Just when I think I’ve carefully cataloged all the rock ‘n’ roll subcultures in my nerdy little brain, I hear about a group of kids that did something totally recognizable, yet completely regional, and realize I’m just a provincial American. The “sharpies” of Australia (not to be confused with anti-racist skinheads called “sharps”) were a bit like English skinheads. They were regional groups of generally working class kids, dressing up to signify their solidarity with the movement or even membership in a specific sharpie gang. The similarities mostly stop right there.
First of all, the fashion, while reminiscent of traditional skins, has a few notes out of left field. For one, they usually had mullets. (As some one who comes from a mulleted people, you cannot imagine my delight when the hairstyle is embraced abroad.) It was sort of skinhead in the front, glam rocker in the back, often with big, traditional-style tattoos as accent. The girls (called “brush”) favored the sorts of pleated skirts or mini-skirts associated with skinhead girls, sometimes with cartoonishly high wedged heels, but the boys didn’t always go for tight jeans, often choosing to combine their bright cardigans with sailor pants and Cuban heels.
I actually stumbled on sharpies by way of the band, Coloured Balls, and their awesome album, Ball Power, (reissued on Sing Sing Records). Considered the ultimate sharpie band, at first glance I thought they were skins, and one or two tracks actually sound very Oi! Fascinatingly, they formed in 1972, before Cock Sparrer, Sham 69 or The Business were known entities. Although sharpies often co-existed with skinheads (and probably shared barbers), musically, they were further apart.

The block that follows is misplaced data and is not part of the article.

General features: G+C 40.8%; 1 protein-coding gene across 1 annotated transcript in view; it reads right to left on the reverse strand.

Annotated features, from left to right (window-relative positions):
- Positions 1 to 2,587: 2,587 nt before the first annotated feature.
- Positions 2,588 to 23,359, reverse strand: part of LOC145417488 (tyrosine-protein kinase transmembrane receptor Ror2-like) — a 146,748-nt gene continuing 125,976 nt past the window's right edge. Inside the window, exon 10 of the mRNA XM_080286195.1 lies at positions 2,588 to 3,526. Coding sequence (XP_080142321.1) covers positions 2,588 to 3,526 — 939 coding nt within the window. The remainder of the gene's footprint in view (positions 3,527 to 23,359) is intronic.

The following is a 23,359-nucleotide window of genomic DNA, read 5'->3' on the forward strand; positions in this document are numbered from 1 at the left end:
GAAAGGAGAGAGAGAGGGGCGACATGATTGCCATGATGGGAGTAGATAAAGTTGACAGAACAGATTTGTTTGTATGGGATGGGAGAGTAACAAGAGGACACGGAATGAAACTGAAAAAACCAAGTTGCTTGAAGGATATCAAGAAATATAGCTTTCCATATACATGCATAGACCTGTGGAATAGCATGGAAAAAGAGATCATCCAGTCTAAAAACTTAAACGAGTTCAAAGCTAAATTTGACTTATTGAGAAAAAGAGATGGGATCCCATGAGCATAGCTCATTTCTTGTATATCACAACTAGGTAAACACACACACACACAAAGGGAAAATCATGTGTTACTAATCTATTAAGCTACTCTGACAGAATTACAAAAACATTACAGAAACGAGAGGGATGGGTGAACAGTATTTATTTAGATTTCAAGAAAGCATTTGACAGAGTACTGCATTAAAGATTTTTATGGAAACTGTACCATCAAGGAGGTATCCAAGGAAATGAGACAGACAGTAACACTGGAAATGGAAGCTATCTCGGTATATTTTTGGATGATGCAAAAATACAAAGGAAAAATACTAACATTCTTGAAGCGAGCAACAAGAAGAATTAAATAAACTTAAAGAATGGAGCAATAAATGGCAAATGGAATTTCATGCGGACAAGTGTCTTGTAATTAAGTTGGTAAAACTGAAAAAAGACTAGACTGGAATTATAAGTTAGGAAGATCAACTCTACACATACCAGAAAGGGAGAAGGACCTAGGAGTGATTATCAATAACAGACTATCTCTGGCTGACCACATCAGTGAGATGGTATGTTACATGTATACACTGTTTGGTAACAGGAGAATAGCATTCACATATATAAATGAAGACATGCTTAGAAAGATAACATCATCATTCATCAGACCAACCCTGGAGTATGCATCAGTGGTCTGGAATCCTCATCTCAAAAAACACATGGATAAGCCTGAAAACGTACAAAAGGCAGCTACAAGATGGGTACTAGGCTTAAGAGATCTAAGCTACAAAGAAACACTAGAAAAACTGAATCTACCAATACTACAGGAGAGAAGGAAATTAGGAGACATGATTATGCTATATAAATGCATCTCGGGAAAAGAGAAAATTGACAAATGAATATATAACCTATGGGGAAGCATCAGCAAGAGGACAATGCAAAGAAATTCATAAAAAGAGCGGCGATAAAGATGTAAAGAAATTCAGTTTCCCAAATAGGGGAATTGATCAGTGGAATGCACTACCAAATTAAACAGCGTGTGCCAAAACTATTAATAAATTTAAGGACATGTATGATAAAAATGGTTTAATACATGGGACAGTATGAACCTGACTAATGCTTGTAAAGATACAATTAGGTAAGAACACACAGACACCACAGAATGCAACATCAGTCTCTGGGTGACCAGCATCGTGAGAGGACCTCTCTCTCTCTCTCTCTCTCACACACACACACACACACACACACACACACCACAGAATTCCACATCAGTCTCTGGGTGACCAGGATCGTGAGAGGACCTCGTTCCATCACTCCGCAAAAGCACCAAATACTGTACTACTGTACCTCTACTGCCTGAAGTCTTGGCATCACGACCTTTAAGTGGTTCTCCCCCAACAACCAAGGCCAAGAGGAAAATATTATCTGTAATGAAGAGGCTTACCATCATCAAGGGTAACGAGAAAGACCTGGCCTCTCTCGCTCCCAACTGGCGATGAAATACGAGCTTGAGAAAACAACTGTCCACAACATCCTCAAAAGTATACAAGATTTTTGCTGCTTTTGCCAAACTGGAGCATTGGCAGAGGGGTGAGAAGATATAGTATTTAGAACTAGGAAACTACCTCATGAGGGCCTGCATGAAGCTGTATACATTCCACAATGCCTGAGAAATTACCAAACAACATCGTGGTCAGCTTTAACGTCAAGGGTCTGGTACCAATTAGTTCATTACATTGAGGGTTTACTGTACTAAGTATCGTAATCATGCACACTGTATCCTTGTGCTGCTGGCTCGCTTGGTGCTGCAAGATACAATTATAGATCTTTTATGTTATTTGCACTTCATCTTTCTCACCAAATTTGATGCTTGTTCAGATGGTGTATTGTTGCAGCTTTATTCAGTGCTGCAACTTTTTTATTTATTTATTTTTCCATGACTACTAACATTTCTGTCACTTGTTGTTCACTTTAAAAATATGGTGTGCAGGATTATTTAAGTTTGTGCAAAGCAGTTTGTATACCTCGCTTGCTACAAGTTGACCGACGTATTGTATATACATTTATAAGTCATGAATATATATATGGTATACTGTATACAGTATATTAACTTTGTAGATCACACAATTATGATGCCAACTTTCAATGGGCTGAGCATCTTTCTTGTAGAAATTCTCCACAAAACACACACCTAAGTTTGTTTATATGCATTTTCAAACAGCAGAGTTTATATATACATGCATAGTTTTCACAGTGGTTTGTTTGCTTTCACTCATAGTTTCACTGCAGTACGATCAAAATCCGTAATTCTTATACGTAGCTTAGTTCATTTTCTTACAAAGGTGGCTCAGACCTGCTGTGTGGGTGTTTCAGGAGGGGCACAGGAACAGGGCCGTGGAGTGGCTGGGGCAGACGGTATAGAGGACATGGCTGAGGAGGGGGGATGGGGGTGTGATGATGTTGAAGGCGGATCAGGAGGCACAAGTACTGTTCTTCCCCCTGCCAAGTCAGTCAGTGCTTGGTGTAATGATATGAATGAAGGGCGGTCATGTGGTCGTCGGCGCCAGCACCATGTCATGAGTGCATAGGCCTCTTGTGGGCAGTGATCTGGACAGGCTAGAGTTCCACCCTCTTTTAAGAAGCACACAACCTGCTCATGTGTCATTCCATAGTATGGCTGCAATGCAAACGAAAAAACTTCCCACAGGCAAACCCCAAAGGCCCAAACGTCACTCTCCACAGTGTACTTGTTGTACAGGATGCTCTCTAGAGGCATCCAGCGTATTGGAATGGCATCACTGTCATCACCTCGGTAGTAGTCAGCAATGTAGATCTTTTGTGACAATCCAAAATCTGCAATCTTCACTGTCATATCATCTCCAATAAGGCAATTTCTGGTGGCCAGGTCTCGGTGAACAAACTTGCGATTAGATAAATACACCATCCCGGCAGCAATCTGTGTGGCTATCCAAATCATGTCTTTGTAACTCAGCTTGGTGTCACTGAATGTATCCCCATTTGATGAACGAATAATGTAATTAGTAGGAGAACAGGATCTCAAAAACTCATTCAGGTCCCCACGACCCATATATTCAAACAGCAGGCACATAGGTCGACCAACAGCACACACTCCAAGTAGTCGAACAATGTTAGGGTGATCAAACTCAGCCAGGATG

In lieu of ska, rocksteady, reggae, or soul, these kids created an esoteric pastiche of rock ‘n’ roll. Coloured Balls, for example, is really hard to pin down. Sometimes it’s a bit acid rock, sometimes very white-boy blues, sometimes it almost feels like Oi!, or glam, or power pop. The band certainly didn’t feel constrained by genre, something I’m sure was a testament to diverse sharpie tastes. Singer Lobby Loyde remembers very vividly playing to sharpie kids well before Coloured Balls existed, and well before he had adopted a sharpie aesthetic.
“When the Purple Hearts first came down to Melbourne in 1967, we were a long-haired blues band. We started playing at the circle ballroom in Preston and I started noticing these strange people. I’d never seen anything like them and their distinct style! They had short hair and wore baggy trousers and cardigans; the girls wore knee-length pleated skirts, twin sets and pearls.”
And then there’s the distinctive dancing, which I have to admit, has an elegance that skanking doesn’t quite achieve.
Like skinheads, sharpies were largely disaffected youth, and gang violence was heavily associated with the lifestyle, much to the chagrin of Lobby Loyde, who said in retrospect.
“Coloured Balls were the greatest bunch of hippies that ever crawled. They were really gentle guys, but on stage we let it go and spat out all the venom we had… that was our release.”
While it’s unclear exactly how much fighting actually went on (as opposed to just plain moral panic), there was tension between sharpies and Australian mods (Since many early sharpies were actually British transplants, and former skinheads themselves, it makes sense that the beef would travel). The violence and the emergence of disco are largely credited with the fade of the sharpies, but they remain a fascinating moment of youth culture history. Below you can see an amalgam of sharpies at an outdoor music festival in 1974. Coloured Balls is playing one of their more acid rock numbers.